Men can’t multitask, study finds

Men can’t multitask, study finds
In what may be no surprise to women the world over, a recent study seems to confirm that men, and indeed women over the age of 60, are rubbish at multi-tasking.

The study, published Wednesday by The Royal Society, found that men are knocked off their stride, literally, by a tricky brain teaser. Women, however, generally remain unfazed.

Researchers from the University Hospital in Balgrist, Switzerland asked 83 participants, aged 18 to 80, to walk on a treadmill, first normally and then while attempting to perform a complicated language test.

The Stroop test, which was developed in the 1930s, involves printing the name of a color onto non-matching color and then asking the person to say the color of the ink, instead of the word.

The team used infrared cameras to gauge the walking patterns and found that while striding normally both arms swung pretty much equally but when this verbal task was added, a difference between the sexes emerged.

“When we added the verbal task, we observed that in men of all ages and women over 60, this symmetry broke down, with a reduction in right arm swing while the left arm carried on swinging normally," said neuroscientist and study co-author, Tim Killeen.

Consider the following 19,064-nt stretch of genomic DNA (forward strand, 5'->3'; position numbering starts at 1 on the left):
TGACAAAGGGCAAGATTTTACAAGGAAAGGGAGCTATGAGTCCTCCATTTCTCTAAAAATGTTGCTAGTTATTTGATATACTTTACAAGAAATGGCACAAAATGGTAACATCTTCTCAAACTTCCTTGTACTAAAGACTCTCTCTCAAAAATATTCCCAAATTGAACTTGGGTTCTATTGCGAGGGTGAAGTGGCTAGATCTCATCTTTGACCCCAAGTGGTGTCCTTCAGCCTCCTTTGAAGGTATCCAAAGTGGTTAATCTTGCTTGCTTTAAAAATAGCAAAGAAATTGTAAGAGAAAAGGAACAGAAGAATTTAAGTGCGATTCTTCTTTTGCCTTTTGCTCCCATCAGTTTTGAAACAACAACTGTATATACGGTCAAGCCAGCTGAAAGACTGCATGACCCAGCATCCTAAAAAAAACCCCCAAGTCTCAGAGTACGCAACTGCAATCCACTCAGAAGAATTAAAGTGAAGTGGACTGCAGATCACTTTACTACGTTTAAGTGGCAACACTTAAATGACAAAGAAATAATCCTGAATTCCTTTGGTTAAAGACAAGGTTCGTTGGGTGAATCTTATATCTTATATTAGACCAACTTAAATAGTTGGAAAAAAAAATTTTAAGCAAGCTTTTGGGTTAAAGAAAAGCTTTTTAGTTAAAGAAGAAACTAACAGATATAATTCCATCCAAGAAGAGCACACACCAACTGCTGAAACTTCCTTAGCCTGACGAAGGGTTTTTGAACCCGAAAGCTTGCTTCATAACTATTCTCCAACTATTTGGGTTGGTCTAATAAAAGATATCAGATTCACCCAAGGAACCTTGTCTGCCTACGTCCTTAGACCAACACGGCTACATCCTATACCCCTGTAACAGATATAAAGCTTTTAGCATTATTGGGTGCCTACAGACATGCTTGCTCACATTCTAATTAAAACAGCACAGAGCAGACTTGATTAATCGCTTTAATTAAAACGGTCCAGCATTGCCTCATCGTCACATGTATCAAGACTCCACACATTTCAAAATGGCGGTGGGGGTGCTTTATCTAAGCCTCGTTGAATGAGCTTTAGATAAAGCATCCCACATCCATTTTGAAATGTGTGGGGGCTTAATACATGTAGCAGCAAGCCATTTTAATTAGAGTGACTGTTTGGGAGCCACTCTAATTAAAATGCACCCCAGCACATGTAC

Language function and right arm swing are both thought to be generally controlled by the brain's left hemisphere.

When the results were tallied, it showed that for men and older women, the verbal task “appears to overwhelm the left brain to the extent that the movement of the arm on the right is reduced."

"We were surprised to find such a consistent gender difference in how two relatively simple behaviours - cognitive control and arm swing - interact with one another," Killeen said. “Whether this finding is generalisable to other examples of multitasking, such as driving and talking, walking and texting is speculative.”